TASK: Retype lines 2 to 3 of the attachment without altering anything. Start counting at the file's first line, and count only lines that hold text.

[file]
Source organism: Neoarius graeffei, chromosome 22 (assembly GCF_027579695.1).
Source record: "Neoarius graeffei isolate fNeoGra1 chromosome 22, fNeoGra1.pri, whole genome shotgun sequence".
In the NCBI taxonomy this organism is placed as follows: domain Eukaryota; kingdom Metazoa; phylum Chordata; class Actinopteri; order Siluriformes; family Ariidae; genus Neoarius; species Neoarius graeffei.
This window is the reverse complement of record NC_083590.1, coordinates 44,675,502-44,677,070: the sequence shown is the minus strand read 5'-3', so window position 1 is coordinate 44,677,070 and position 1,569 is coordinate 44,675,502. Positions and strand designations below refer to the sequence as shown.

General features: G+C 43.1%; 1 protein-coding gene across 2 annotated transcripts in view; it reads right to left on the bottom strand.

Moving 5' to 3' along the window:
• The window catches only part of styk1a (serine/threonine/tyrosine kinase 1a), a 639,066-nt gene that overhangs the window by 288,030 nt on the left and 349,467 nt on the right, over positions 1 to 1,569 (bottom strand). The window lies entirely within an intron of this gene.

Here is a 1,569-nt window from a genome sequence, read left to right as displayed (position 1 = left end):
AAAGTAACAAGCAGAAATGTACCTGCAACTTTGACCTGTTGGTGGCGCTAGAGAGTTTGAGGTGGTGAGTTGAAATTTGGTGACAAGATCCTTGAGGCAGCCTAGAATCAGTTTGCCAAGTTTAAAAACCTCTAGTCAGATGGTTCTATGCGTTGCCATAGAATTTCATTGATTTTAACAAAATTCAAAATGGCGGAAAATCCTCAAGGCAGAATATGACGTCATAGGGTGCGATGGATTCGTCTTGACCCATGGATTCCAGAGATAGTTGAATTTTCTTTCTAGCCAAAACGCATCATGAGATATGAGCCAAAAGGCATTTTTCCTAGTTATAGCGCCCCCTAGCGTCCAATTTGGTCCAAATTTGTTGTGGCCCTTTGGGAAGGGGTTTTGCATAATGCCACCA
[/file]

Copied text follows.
Source record: "Neoarius graeffei isolate fNeoGra1 chromosome 22, fNeoGra1.pri, whole genome shotgun sequence".
In the NCBI taxonomy this organism is placed as follows: domain Eukaryota; kingdom Metazoa; phylum Chordata; class Actinopteri; order Siluriformes; family Ariidae; genus Neoarius; species Neoarius graeffei.